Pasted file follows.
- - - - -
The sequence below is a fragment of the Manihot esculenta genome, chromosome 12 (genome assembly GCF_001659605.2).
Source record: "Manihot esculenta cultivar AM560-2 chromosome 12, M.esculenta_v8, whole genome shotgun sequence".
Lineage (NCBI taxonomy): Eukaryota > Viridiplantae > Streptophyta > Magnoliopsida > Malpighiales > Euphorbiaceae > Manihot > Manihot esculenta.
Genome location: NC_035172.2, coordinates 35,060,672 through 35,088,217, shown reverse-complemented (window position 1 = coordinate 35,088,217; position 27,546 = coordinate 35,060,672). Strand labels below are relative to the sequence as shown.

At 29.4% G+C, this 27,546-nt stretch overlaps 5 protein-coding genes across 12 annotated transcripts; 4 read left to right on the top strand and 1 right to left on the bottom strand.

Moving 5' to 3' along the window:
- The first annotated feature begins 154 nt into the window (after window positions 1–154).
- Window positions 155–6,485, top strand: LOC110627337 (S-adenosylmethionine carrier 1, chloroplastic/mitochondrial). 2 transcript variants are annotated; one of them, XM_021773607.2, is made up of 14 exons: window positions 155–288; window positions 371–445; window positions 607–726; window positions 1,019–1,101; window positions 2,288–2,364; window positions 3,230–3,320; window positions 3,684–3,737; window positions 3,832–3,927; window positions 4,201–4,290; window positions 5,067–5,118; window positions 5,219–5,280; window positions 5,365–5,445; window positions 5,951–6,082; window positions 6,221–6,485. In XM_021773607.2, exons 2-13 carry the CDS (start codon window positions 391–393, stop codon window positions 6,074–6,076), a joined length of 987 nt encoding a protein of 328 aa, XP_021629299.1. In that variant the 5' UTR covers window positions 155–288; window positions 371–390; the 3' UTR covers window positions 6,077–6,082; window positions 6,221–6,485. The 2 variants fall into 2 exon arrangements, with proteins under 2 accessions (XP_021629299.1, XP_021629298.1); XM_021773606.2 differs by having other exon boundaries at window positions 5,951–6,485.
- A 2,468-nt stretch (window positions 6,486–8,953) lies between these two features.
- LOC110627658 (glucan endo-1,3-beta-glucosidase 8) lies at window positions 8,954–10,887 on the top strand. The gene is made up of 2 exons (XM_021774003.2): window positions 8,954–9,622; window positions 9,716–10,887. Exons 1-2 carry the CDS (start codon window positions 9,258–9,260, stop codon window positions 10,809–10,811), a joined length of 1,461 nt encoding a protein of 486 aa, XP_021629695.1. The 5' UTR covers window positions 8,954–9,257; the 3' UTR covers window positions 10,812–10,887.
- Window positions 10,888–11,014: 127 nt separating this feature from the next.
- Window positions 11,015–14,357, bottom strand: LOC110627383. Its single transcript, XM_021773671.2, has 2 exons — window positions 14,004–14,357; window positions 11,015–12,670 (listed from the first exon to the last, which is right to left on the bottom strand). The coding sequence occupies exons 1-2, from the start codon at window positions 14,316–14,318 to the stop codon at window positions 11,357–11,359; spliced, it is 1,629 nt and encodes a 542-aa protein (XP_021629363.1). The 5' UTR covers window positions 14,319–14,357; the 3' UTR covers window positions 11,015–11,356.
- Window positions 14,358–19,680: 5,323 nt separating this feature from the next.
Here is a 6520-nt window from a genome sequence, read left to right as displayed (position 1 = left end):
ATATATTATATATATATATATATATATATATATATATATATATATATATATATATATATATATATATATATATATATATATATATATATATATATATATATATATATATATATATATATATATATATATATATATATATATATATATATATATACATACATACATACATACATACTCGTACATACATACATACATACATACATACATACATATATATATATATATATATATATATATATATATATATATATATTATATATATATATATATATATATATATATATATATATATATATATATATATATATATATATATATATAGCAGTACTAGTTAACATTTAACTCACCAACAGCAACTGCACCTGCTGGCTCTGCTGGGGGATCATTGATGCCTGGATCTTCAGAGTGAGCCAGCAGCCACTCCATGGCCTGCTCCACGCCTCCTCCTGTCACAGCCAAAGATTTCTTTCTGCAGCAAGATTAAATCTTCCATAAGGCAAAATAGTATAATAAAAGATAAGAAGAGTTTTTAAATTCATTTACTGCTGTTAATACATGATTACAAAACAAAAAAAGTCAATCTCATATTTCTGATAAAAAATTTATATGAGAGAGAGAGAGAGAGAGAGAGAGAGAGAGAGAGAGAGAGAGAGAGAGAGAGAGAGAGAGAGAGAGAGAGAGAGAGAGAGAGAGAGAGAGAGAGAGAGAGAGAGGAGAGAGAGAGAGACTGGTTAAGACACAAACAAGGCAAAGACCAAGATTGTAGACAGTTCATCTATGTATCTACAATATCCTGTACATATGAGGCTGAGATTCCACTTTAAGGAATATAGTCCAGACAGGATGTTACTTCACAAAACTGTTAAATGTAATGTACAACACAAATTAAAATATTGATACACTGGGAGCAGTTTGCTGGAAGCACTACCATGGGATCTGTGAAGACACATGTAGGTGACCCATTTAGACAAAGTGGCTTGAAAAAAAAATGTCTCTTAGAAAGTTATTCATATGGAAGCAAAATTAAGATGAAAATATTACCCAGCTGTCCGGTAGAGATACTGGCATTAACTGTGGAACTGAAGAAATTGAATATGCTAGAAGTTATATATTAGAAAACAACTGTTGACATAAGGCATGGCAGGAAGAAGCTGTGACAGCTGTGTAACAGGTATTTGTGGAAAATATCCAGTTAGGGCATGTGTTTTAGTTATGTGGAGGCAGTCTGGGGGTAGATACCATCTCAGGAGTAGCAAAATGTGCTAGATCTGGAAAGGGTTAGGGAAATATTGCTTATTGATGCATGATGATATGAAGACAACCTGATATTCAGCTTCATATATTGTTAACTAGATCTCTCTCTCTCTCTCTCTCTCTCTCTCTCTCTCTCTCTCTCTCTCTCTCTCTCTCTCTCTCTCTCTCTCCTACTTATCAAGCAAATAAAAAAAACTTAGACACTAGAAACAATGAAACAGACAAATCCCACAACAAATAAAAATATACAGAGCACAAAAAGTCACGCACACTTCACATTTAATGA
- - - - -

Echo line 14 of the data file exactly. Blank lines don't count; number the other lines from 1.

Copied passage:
Here is a 6520-nt window from a genome sequence, read left to right as displayed (position 1 = left end):